(1922 - 2003)
Sulton Rogers was born in Oxford, Lafayette County, Mississippi. His father was a skilled whittler and taught him to carve animals and canes at a young age. In 1941 he married, and he subsequently fathered ten children. Eventually he moved to Syracuse, New York, where he worked at a chemical plant. He started carving again to stay awake during his night shift at the plant. Fellow employees were taking his finished carvings so he started carving coffins. He retired in 1984 and returned to Mississippi.

Rogers carved his figures from soft woods with a pocket knife. He would use a wood burning tool to add hair and facial features. He made creatures with animal features and human bodies, but his favorite subjects were people. They often had oversized grotesque features, long wagging tongues and noses and devilish grins. The men were dressed in suits and tuxedoes, the women were voluptuous with tight fitting dresses. His figures are amusing and disturbing. He referred to his carvings as "haints" and would sometimes make "haint houses" with many related carvings. Sulton Rogers said he carved human figures based on people he met in his travels and by his dreams, which he called “futures”.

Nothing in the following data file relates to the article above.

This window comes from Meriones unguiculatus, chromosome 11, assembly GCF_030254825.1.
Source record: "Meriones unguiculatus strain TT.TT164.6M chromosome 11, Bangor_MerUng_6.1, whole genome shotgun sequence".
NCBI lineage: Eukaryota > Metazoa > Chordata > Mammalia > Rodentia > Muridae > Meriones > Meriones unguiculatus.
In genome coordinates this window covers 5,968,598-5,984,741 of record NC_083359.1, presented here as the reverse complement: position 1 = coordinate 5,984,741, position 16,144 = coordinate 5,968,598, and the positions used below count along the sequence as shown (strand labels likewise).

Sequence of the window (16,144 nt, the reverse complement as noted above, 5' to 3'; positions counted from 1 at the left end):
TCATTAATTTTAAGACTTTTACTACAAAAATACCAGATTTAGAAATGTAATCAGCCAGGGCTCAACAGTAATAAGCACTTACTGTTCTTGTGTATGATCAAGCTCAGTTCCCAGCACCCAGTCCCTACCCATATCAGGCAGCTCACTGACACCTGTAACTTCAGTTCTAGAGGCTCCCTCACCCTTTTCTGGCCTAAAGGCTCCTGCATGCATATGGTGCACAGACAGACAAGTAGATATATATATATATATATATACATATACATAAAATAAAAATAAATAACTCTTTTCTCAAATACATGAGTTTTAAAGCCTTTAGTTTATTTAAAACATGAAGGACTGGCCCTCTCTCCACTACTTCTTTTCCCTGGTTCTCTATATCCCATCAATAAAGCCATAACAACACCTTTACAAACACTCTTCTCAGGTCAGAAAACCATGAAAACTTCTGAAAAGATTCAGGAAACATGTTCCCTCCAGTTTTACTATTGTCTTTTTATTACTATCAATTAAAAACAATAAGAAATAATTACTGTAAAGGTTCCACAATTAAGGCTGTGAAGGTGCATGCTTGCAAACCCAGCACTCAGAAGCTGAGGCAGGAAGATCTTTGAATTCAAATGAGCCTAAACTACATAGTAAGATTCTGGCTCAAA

Sulton's carvings are included in the permanent collections at the Smithsonian American Art Museum, the American Visionary Art Museum in Baltimore, the Mississippi Museum of Art in Jackson, Mississippi, the African American Art Museum in Dallas, Texas, and the University Art Museum in Lafayette, Louisiana. His work has also been included in several museum shows, including "Black Art -- Ancestral Legacy: The African Impulse in African-American Art" at the Dallas Museum of Art, "Passionate Visions of the American South" at the New Orleans Museum of Art, “Amazing Grace: Self-Taught Artists from the Mullis Collection” at the Georgia Museum of Art, and the American Visionary Art Museum.

Ref: Rosenak, "Contemporary American Folk Art - A Collector's Guide"; Sellen, "Self Taught, Outsider and Folk Art"


To view individual carvings with dimensions and prices from our exhibition "A Gathering of Haints - Sulton Rogers 1922 - 2003" January 5th to February 21st please click here

Sulton Rogers Gathering of the Haints